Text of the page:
Storyboarding as an aid to learning about death in children’s nursing
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Storyboarding as an aid to learning about death in children’s nursing

Yvonne Dexter Senior lecturer, University of West London, Brentford, Middlesex

Yvonne Dexter discusses the use of the storyboard in enabling children’s nursing students to explore their feelings about the death of a child, and its implications for education and practice

The sudden or anticipated death of a child is one of the most challenging and unique experiences that children’s nursing students will encounter in practice. There is evidence to suggest that the effect this can have on a practitioner can affect quality of care. Although education for nurses about dealing with death has been studied, there is limited research into the education of those working with dying children and how effective it is in preparing them to deal with the situation. This deficit presents those involved in children’s nurse education with a significant challenge and an opportunity to be innovative. This article examines the use of storyboarding as a creative teaching tool to enable children’s nursing students to reflect on their experiences of working with children and families in death situations. The wider implications for the use of this technique in practice and education are considered.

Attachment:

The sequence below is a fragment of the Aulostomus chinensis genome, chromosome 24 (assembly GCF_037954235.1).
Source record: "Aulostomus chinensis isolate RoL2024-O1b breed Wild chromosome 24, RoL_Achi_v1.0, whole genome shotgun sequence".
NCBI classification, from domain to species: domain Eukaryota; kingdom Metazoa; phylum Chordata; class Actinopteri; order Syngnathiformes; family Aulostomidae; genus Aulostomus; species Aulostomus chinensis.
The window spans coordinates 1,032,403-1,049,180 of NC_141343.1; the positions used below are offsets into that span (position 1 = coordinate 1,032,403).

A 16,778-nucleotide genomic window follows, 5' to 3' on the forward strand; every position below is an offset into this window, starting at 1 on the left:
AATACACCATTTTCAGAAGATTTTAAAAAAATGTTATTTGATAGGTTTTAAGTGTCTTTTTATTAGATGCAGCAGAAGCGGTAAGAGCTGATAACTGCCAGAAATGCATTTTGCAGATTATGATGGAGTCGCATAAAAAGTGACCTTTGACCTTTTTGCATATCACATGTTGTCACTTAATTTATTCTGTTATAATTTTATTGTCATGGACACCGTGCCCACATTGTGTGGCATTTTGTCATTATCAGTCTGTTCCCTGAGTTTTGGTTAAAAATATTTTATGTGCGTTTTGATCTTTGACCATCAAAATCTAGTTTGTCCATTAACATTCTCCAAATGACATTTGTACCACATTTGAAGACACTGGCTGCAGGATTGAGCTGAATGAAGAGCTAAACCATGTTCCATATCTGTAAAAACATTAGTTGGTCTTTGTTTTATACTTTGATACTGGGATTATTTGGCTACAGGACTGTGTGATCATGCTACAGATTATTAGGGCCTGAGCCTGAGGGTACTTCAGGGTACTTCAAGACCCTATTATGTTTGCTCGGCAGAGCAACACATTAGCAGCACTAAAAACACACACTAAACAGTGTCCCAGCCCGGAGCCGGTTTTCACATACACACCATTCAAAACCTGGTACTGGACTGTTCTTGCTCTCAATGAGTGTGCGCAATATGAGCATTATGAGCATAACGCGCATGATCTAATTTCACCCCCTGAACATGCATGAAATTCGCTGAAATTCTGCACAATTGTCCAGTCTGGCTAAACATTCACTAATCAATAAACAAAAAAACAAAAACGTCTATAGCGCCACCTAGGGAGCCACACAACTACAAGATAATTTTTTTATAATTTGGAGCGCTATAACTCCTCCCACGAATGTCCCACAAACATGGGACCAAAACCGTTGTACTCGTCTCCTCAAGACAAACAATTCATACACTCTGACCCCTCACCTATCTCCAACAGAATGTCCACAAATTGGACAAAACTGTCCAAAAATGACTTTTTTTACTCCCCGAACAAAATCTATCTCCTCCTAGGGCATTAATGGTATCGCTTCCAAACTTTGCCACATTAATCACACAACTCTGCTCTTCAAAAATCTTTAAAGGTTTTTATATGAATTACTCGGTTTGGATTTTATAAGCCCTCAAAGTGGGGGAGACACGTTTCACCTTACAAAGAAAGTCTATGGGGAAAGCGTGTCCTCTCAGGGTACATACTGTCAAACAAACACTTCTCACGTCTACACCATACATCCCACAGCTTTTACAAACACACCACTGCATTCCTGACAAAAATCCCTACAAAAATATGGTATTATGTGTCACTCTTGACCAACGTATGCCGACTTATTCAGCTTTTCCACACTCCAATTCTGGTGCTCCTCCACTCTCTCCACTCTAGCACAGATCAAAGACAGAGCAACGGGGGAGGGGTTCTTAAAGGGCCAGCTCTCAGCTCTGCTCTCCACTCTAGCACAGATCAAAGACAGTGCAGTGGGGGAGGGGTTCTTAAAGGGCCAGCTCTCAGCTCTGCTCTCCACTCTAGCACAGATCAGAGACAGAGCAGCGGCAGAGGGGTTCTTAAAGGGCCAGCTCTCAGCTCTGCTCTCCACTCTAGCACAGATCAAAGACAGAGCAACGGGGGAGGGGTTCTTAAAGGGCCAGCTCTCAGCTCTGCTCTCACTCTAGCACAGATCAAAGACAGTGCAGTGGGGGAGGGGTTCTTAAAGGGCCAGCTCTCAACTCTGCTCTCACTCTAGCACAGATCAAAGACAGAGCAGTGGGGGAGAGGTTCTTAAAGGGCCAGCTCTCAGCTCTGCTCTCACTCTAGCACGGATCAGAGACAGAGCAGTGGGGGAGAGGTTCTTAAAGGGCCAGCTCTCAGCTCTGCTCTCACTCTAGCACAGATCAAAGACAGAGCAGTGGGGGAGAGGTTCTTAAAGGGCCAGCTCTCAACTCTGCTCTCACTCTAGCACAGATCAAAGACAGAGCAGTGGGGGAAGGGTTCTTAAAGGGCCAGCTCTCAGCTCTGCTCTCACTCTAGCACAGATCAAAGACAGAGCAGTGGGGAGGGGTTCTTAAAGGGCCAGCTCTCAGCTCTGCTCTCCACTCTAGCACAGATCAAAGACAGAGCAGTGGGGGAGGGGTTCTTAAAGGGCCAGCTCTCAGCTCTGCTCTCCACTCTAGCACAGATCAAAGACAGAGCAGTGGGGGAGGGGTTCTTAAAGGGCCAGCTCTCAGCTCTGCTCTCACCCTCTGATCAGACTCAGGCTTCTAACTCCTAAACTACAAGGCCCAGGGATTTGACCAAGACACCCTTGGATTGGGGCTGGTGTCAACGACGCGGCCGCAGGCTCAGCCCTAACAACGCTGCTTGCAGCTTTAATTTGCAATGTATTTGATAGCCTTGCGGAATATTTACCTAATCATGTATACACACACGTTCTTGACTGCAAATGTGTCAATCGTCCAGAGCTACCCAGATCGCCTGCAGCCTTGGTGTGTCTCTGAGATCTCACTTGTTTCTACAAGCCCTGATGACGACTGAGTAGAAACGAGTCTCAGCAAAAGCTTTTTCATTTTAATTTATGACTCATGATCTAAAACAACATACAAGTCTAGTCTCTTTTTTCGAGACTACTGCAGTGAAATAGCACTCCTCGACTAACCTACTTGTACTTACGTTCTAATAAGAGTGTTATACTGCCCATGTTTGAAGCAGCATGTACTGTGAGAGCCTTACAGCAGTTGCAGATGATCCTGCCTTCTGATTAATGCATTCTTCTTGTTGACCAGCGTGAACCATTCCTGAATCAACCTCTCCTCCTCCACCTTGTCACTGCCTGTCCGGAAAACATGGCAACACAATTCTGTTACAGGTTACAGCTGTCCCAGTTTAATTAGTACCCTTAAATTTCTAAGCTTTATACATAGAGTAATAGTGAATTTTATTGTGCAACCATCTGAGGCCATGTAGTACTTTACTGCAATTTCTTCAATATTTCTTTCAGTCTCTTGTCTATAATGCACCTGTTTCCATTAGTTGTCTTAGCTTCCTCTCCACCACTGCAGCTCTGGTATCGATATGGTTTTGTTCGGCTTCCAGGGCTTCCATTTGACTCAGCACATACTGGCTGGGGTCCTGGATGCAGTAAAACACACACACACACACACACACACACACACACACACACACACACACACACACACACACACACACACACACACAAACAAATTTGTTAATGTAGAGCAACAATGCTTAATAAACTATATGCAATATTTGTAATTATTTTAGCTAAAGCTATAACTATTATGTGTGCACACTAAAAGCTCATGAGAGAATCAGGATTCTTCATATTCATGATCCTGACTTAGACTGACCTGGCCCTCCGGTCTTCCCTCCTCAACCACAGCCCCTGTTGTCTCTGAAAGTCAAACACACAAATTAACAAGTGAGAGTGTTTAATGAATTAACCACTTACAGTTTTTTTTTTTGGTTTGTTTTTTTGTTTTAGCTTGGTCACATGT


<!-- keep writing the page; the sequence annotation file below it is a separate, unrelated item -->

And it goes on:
Nursing Children and Young People. 28, 5, 16-21. doi: 10.7748/ncyp.28.5.16.s21

Correspondence

yvonne.dexter@uwl.ac.uk

Peer review

This article has been subject to open peer review and has been checked using antiplagiarism software

Conflict of interest

None declared

Received: 18 November 2015

Accepted: 23 December 2015